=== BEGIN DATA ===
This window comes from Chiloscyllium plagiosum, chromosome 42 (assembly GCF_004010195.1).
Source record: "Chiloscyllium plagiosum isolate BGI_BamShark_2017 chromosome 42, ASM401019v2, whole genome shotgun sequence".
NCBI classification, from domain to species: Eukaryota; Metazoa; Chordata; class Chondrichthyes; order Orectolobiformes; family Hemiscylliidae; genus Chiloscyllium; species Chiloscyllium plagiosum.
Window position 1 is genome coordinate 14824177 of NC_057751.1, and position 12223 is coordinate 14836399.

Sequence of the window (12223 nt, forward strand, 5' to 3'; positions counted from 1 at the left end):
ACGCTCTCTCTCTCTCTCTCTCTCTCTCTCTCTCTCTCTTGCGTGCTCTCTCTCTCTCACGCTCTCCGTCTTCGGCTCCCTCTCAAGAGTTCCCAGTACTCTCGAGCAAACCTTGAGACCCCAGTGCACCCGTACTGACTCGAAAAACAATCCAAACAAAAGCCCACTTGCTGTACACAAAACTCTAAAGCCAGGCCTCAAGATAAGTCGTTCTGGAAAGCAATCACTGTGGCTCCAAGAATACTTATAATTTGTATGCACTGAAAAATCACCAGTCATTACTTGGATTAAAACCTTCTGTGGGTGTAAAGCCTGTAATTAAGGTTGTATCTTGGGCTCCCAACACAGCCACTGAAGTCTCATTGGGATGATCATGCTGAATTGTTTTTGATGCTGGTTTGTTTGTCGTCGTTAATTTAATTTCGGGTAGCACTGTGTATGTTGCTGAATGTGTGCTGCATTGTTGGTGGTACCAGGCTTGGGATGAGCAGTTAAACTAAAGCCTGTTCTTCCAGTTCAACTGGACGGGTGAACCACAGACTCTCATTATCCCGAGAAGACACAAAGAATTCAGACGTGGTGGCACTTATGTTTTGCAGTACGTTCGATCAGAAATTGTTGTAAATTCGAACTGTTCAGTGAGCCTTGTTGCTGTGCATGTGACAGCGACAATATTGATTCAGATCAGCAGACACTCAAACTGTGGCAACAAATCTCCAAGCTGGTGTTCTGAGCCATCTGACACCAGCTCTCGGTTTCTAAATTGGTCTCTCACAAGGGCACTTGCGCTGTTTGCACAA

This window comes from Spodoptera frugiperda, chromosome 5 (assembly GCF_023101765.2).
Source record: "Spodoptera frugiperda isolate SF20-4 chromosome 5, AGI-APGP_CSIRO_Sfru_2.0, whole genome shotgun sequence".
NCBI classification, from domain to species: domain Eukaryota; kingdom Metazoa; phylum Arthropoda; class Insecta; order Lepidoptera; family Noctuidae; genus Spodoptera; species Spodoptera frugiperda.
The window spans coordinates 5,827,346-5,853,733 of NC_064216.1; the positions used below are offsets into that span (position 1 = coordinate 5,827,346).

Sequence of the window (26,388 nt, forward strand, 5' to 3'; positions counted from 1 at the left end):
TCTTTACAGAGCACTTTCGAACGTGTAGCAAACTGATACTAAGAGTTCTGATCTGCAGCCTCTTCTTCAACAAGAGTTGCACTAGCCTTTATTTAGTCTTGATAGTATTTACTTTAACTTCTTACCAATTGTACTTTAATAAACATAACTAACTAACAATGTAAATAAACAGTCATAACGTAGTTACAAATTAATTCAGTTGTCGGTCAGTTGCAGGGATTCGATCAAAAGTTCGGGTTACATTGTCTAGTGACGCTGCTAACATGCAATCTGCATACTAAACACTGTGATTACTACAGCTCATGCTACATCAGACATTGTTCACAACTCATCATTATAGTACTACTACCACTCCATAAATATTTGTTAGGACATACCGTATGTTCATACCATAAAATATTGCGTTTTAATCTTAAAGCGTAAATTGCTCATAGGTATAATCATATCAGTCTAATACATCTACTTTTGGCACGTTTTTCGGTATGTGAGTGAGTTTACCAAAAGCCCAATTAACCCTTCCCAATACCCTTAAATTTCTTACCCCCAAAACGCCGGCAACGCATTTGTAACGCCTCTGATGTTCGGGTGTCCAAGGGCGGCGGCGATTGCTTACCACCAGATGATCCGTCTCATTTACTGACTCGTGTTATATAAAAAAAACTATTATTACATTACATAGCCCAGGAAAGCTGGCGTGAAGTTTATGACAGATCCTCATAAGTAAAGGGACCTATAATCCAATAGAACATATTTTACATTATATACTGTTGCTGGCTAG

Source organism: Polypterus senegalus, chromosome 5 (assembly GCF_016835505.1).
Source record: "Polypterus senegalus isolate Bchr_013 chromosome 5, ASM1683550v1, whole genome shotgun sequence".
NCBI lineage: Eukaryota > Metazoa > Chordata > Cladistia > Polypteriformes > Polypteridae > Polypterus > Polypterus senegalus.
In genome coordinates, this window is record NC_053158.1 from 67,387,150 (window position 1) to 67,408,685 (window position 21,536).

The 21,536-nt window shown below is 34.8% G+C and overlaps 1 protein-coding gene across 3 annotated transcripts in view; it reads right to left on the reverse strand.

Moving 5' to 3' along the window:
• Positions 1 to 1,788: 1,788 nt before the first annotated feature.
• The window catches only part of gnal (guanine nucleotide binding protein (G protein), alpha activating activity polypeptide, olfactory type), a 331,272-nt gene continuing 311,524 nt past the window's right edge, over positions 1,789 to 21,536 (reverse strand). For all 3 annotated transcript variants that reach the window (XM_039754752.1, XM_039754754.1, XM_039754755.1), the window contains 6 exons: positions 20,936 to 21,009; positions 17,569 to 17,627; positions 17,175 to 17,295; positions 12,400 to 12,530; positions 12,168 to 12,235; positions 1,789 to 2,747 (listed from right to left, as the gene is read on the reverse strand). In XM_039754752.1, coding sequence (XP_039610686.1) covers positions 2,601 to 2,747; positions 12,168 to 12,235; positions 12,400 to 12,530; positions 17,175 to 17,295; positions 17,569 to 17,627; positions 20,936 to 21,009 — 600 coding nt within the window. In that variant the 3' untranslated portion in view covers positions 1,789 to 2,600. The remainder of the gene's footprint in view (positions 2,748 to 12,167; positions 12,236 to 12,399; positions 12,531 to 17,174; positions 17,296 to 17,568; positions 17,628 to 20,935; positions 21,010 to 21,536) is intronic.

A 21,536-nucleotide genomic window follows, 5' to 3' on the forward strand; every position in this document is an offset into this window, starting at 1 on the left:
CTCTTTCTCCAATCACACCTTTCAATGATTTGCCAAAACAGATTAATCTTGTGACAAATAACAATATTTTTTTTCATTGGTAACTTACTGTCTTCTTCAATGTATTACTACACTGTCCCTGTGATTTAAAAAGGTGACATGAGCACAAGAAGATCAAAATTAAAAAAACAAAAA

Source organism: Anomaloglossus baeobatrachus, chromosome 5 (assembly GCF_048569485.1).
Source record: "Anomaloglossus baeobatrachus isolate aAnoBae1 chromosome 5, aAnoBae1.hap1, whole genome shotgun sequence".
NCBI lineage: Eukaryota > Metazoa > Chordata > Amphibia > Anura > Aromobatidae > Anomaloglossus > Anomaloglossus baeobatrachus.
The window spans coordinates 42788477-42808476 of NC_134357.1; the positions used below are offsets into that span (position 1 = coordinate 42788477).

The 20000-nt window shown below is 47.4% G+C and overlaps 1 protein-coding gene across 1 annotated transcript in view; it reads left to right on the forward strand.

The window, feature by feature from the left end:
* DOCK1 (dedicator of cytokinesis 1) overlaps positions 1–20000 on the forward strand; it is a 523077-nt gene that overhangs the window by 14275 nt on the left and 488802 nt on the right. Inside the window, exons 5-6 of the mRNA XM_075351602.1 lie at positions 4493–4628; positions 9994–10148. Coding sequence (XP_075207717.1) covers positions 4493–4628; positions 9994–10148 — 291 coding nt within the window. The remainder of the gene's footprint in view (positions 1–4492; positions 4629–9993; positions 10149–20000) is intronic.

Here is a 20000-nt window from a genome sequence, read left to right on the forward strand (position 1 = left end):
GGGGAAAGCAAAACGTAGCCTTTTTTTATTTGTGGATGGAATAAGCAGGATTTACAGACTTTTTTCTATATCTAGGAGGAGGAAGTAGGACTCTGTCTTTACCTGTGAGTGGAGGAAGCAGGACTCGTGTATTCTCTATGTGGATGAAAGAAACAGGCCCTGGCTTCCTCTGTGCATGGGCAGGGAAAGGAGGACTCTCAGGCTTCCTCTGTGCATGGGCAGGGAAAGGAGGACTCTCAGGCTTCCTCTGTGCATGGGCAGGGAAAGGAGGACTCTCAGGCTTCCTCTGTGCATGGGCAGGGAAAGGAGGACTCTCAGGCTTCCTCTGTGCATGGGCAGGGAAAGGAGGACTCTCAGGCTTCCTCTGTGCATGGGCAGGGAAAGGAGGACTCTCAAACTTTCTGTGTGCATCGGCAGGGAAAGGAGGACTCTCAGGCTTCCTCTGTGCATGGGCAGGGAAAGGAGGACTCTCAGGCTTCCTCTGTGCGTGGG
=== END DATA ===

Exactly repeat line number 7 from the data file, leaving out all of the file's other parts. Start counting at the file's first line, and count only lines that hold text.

This window comes from Spodoptera frugiperda, chromosome 5 (assembly GCF_023101765.2).